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Ending the War Metaphor: The Changing Agenda for Unraveling the Host-Microbe Relationship - Workshop Summary Communication Breakdown Between Independent Universes Since the 1950s, communication between the plant sciences (and related fields such as soil microbiology) and biomedicine has disintegrated, even when the questions that engage practitioners in both areas are the same. The breakdown of this interdisciplinary exchange has led biomedical scientists to overlook recent breakthroughs in the plant sciences that might advance their own scientific progress. Trapping Promoters on Two Continents In 1988, for example, Michael Daniels’ group at the John Innes Institute published their elegant method for isolating promoters from the plant pathogen Xanthomonas campestris, which involved cloning fragments of the X. campestris genome upstream of a promoterless tetracycline resistance determinant (Osbourn et al., 1987). He inoculated the clone library into plants that were grown in a solution containing tetracycline, ensuring that only those clones that carried a promoter that was induced inside the plant would survive. Daniels’ paper pre-dated the introduction of IVET, or in vivo expression technology, into the microbiological literature by six years, but the methods were essentially the same, except that the host was a plant rather than an animal (Figure 2-2). In the first IVET paper, the Mekalanos group at Harvard cloned fragments of the Salmonella typhimurium genome upstream of a promoterless purA gene in a purine auxotroph and injected the resulting library into mice, which provide a sufficiently purine-limited environment that selects for prototrophic strains (Mahan et al., 1993); therefore, the bacterium would only survive if the DNA upstream of the purA gene carried a promoter that was active inside the animal. The surviving clones could then be retrieved from the spleens of infected mice, and the promoters and genes they regulate could be identified in S. typhimurium, from which they arose. This powerful strategy has been applied to many host-microbe relationships and has provided sweeping insights into mutualistic and pathogenic relationships, yet despite Daniels’ priority of publication, his paper is only rarely cited in papers about IVET or promoter trapping (Brown and Allen, 2004). Protection, Probiotics, and Biocontrol Probiotics, or consumable preparations of live bacterial cultures, have become fashionable in health food stores, in food animal production facilities, and research laboratories as a means of preventing or curing numerous ailments in animals and humans. Explanations for the benefits of such preparations have, at their core, two proposed mechanisms: first, that the probiotic strains outcompete detrimental bacteria at the site of pathogen infection, thus preventing the onset of disease symptoms. The second mechanism claims that probiotics induce a systemic response in the host that enhances resistance to infection. Yet neither of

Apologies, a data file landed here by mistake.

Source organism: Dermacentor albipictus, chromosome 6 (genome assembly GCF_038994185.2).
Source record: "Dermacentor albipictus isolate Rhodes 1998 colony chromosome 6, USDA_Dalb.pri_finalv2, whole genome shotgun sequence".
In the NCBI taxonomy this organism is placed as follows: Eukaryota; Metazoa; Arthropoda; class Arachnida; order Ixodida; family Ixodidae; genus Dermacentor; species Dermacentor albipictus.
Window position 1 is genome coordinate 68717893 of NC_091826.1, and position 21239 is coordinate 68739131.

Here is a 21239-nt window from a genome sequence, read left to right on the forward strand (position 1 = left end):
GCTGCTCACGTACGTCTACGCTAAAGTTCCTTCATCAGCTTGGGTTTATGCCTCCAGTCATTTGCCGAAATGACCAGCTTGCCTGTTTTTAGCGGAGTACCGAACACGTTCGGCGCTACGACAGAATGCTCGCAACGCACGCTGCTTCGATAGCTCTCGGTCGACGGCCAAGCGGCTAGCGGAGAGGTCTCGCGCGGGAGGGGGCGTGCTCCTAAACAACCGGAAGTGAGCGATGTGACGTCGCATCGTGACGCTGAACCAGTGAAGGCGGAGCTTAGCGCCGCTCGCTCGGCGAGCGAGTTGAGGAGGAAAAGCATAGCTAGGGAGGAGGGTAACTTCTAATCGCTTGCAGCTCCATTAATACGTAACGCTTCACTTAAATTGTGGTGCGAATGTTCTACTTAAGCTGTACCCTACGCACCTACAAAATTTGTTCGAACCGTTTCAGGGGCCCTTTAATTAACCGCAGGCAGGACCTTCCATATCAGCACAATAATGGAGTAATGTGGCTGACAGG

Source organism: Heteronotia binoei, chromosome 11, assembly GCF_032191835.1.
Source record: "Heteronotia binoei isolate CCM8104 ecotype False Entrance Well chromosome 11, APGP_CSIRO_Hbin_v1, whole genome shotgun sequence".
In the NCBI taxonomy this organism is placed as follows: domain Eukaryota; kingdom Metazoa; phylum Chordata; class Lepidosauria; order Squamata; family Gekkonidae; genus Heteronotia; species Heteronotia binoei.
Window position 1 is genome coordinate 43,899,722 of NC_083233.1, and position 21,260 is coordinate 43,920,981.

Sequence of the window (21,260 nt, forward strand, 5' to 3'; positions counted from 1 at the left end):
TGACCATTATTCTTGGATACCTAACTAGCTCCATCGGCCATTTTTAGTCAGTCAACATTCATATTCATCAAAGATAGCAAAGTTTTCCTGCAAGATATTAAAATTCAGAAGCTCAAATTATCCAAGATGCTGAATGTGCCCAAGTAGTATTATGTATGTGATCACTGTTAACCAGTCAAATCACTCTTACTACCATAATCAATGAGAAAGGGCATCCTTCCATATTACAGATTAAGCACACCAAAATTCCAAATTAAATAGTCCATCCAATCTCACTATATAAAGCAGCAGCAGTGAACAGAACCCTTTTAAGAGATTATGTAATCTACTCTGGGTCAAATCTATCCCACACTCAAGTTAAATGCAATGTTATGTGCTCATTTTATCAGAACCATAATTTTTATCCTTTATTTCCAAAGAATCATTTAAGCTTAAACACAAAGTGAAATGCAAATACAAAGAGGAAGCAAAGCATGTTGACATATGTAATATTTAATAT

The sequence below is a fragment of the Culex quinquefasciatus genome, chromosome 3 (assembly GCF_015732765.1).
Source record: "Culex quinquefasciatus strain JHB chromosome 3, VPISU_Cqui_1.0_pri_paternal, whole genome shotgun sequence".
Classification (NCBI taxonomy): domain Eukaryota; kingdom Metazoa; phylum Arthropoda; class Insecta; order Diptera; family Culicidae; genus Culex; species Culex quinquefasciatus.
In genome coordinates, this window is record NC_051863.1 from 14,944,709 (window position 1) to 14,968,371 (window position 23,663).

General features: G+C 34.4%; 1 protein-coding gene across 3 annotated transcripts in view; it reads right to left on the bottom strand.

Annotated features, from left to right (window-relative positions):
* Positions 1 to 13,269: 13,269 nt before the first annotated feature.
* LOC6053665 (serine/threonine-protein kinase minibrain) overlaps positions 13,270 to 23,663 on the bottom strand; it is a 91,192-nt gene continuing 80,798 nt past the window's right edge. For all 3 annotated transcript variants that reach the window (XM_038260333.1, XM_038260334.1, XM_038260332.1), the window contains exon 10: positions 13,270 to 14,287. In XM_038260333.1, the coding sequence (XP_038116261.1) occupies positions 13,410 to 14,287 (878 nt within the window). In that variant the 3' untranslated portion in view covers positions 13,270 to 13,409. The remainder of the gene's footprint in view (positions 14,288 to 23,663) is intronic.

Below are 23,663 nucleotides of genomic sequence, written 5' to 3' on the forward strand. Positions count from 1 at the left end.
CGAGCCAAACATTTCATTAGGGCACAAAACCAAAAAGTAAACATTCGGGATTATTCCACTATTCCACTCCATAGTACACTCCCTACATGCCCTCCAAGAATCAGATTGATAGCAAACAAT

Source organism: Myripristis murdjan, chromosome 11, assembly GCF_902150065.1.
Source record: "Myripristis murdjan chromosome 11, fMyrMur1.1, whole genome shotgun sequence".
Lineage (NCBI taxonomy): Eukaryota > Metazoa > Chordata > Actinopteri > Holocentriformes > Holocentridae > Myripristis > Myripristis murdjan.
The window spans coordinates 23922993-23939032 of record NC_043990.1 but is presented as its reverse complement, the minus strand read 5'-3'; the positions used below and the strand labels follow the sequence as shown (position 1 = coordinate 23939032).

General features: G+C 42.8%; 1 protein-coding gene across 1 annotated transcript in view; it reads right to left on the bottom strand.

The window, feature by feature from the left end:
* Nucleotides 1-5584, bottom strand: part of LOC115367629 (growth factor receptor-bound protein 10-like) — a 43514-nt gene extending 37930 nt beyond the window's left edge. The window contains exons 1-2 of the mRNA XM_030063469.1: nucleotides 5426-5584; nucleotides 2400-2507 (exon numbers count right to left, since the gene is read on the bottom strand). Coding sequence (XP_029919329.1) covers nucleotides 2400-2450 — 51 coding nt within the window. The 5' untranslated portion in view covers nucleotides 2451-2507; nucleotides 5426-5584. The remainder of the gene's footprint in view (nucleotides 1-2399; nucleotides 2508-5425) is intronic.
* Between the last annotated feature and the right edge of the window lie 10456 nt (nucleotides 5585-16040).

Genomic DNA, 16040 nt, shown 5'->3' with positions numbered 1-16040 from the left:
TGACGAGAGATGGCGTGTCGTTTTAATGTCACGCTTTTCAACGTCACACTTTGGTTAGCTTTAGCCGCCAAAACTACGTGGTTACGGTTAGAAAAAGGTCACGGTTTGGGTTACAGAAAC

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Ending the War Metaphor: The Changing Agenda for Unraveling the Host-Microbe Relationship - Workshop Summary FIGURE 2-2 Schematic depiction of the first strategies to select in vivo for promoters that are induced by plant (left panel) or animal (right panel) hosts (Mahan et al., 1993; Osbourn et al., 1987). The strategies both use a chemical condition in the host (tetracycline or low availability of purines) to select for clones that carry host-inducible promoters. The scheme on the right is a simplified version of that published by Mahan et al. (1993); it does not show, for example, the integration of the vector into the chromosome, which was an aspect of the original strategy that differentiated it from the Osbourn et al. method (1987). SOURCE: Handelsman (2005). Figure 2-2 was created with the help of Jo Handelsman’s graduate student, Zakee Sabree.